Download: This contribution is part of the OpenSym 2018 proceedings and is available as a PDF file.

How much are digital platforms based on open collaboration? An analysis of technological and knowledge practices and their implications for the platform governance of a sample of 100 cases of collaborative platforms in Barcelona

Title: How much are digital platforms based on open collaboration? An analysis of technological and knowledge practices and their implications for the platform governance of a sample of 100 cases of collaborative platforms in Barcelona

Authors: Mayo Fuster and Ricard Espelt

Abstract: From the early cases of FLOSS and Wikipedia, the digital collaborative model of production and consumption has rapidly expanded to other spheres. This article explores to what extent this expansion has maintained the open character of the initial model, specifically the extent to which platform projects follow an open collaborative approach in their technological and knowledge policies and practices, and if this is also reflected in an open approach to governance. The empirical analysis is based on a sample of 100 cases in Barcelona. On the basis of this analysis, we conclude that open modalities of collaborative digital platforms are not prevalent. Around a third of the sample present open modalities of the dimensions analyzed. Different areas (technological, knowledge, or governance) showed different levels of diffusion of open practices. The cases which tended to be open in one dimension also tended to be open in the other dimensions. That is, the analysis points to a correlation between technological, data, and knowledge policies and open and democratic collaborative economy models. These results suggest the importance of open technology and knowledge in adopting an open and democratic collaborative model.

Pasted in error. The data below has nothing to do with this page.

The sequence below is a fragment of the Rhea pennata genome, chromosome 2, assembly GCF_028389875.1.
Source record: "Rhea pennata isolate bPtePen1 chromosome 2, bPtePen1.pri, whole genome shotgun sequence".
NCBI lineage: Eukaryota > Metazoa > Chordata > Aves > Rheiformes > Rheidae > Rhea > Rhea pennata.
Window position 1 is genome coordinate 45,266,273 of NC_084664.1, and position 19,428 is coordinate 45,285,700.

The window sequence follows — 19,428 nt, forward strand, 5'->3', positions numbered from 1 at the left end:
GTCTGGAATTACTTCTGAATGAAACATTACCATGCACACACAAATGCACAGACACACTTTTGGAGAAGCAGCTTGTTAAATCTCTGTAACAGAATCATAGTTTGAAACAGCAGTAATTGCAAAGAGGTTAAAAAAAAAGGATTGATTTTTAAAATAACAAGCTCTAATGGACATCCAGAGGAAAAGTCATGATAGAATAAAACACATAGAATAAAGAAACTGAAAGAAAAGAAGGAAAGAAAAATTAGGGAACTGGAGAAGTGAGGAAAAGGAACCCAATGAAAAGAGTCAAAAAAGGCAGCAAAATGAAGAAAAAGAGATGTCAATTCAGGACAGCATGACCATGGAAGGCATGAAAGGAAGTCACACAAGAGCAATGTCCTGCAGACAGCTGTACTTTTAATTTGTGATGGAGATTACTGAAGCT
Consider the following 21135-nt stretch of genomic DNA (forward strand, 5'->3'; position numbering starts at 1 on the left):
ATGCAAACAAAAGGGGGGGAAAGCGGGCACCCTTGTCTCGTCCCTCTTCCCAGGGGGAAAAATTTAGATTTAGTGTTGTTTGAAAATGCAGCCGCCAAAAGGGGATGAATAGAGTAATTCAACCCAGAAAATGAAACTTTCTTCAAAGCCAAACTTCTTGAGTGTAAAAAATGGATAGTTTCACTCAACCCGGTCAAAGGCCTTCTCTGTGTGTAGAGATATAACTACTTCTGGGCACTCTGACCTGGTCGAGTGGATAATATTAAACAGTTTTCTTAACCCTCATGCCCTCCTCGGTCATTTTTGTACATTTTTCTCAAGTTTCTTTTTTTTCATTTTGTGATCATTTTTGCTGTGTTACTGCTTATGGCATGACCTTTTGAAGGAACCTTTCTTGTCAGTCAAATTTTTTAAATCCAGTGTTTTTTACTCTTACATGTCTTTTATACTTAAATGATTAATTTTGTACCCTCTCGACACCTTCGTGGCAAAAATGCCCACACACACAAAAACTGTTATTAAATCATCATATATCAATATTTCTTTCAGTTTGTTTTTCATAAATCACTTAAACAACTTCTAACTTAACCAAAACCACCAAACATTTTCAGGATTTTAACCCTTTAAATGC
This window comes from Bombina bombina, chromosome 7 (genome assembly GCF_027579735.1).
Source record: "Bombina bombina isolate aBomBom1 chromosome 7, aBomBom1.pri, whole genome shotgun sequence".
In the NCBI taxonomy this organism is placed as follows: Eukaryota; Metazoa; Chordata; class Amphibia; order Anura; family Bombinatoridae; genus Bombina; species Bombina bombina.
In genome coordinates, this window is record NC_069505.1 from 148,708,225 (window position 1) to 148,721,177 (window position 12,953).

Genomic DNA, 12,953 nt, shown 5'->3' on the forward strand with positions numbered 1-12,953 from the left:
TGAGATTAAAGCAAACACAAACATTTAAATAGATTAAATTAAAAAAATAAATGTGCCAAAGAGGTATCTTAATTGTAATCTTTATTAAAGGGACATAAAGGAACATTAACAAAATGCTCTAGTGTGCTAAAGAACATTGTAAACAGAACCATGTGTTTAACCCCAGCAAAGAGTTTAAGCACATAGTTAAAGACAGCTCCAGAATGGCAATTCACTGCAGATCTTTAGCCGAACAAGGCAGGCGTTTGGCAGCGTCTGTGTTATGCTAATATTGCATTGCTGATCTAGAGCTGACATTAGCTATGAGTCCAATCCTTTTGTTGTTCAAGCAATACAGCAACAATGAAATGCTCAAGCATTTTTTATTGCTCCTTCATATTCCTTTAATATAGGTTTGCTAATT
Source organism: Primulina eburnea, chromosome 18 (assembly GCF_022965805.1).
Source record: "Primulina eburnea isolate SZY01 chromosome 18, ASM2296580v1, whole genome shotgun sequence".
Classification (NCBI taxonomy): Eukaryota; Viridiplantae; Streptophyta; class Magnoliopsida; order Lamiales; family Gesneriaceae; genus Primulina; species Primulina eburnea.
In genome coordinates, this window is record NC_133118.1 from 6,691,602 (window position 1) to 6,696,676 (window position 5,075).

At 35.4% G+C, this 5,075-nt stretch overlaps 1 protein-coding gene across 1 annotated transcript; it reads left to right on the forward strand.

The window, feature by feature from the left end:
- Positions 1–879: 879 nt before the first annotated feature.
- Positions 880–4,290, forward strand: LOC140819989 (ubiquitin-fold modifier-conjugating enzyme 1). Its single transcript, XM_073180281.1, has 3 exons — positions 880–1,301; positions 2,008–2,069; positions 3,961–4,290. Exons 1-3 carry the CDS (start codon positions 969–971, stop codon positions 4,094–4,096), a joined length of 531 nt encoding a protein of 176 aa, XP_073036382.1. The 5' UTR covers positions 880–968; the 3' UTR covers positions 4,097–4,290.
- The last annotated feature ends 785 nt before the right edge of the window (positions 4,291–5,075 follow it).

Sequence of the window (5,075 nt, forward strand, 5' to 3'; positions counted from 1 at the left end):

Download: This contribution is part of the OpenSym 2018 proceedings and is available as a PDF file.

Wikipedian: a social identity between work and contribution

Title: Wikipedian: a social identity between work and contribution

Author: Léo Joubert, Aix-Marseille University

Abstract: Contributors to the Wikipedia “free encyclopedia” identify themselves and are identified as “Wikipedians”. A Wikipedian does not leave his job when he becomes a Wikipedian. Nor does he become a Wikipedian in his workplace. The worker’s identity and the Wikipedian identity coexist in the social identity of an individual. On which patterns does this coexistence between worker’s identity and Wikipedian identity operate? Beyond the differences specific to the social identity of each contributor, we will try to show that singulars transactions all take place according to a finite number of patterns that it is possible to count. At this stage of our analysis, we are able to distinguish five identity patterns: employment, learning center, alternative development, continuity in upset, parallel arena. Our model aims to better understanding of why a contributor stay in Wikipedia and identifies himself as a contributor.

Download: This contribution is part of the OpenSym 2018 proceedings and is available as a PDF file.

A clustering approach to infer Wikipedia contributors’ profile

Title: A clustering approach to infer Wikipedia contributors’ profile

Authors: Shubham Krishna, Romain Billot and Nicolas Jullien

Abstract: Recent studies have improved our knowledge about the different types or pro€files of online contributors, from casual to very involved ones, through focused people. But they use very complex methodologies, making their replication by the practitioners limited. We show on both Romanian and Danish wikis that using only the edit and their distribution over time to feed clustering techniques, allows to build these pro€les with good accuracy and stability. Œis suggests that light monitoring of newcomers may be sucient to adapt the interaction with them and to increase the retention rate.

Download: This contribution is part of the OpenSym 2018 proceedings and is available as a PDF file.